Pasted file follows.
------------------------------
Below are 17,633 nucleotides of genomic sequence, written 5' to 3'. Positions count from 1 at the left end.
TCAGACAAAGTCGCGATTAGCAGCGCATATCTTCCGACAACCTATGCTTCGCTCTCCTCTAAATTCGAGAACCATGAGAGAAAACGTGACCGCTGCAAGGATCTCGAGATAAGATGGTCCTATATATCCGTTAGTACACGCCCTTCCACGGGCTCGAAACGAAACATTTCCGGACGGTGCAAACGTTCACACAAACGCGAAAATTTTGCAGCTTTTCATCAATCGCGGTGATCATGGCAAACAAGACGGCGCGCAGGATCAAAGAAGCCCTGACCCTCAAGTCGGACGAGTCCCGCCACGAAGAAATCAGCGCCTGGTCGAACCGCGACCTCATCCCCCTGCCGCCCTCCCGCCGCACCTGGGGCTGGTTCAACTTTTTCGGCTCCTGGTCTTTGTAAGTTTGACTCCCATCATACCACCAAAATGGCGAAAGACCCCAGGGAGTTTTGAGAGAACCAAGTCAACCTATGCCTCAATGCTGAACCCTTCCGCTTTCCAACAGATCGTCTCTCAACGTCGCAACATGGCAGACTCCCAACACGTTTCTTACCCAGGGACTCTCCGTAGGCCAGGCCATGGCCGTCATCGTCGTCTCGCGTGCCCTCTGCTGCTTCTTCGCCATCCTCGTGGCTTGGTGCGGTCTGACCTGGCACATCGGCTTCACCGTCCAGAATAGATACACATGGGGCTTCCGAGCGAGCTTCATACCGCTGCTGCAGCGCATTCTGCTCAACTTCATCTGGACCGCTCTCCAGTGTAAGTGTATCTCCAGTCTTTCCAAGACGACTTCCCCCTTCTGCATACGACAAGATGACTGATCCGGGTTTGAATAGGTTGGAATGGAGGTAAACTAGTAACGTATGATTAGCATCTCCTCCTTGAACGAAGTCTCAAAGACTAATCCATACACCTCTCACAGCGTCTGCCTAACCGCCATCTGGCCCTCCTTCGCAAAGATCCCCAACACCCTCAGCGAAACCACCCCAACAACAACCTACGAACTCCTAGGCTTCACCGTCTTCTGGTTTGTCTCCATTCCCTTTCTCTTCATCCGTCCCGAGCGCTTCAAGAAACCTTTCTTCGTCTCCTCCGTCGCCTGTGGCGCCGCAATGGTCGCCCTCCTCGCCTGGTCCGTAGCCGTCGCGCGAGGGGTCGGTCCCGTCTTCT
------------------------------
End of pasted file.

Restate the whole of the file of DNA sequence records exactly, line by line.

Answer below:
Below are 17,633 nucleotides of genomic sequence, written 5' to 3'. Positions count from 1 at the left end.
TCAGACAAAGTCGCGATTAGCAGCGCATATCTTCCGACAACCTATGCTTCGCTCTCCTCTAAATTCGAGAACCATGAGAGAAAACGTGACCGCTGCAAGGATCTCGAGATAAGATGGTCCTATATATCCGTTAGTACACGCCCTTCCACGGGCTCGAAACGAAACATTTCCGGACGGTGCAAACGTTCACACAAACGCGAAAATTTTGCAGCTTTTCATCAATCGCGGTGATCATGGCAAACAAGACGGCGCGCAGGATCAAAGAAGCCCTGACCCTCAAGTCGGACGAGTCCCGCCACGAAGAAATCAGCGCCTGGTCGAACCGCGACCTCATCCCCCTGCCGCCCTCCCGCCGCACCTGGGGCTGGTTCAACTTTTTCGGCTCCTGGTCTTTGTAAGTTTGACTCCCATCATACCACCAAAATGGCGAAAGACCCCAGGGAGTTTTGAGAGAACCAAGTCAACCTATGCCTCAATGCTGAACCCTTCCGCTTTCCAACAGATCGTCTCTCAACGTCGCAACATGGCAGACTCCCAACACGTTTCTTACCCAGGGACTCTCCGTAGGCCAGGCCATGGCCGTCATCGTCGTCTCGCGTGCCCTCTGCTGCTTCTTCGCCATCCTCGTGGCTTGGTGCGGTCTGACCTGGCACATCGGCTTCACCGTCCAGAATAGATACACATGGGGCTTCCGAGCGAGCTTCATACCGCTGCTGCAGCGCATTCTGCTCAACTTCATCTGGACCGCTCTCCAGTGTAAGTGTATCTCCAGTCTTTCCAAGACGACTTCCCCCTTCTGCATACGACAAGATGACTGATCCGGGTTTGAATAGGTTGGAATGGAGGTAAACTAGTAACGTATGATTAGCATCTCCTCCTTGAACGAAGTCTCAAAGACTAATCCATACACCTCTCACAGCGTCTGCCTAACCGCCATCTGGCCCTCCTTCGCAAAGATCCCCAACACCCTCAGCGAAACCACCCCAACAACAACCTACGAACTCCTAGGCTTCACCGTCTTCTGGTTTGTCTCCATTCCCTTTCTCTTCATCCGTCCCGAGCGCTTCAAGAAACCTTTCTTCGTCTCCTCCGTCGCCTGTGGCGCCGCAATGGTCGCCCTCCTCGCCTGGTCCGTAGCCGTCGCGCGAGGGGTCGGTCCCGTCTTCT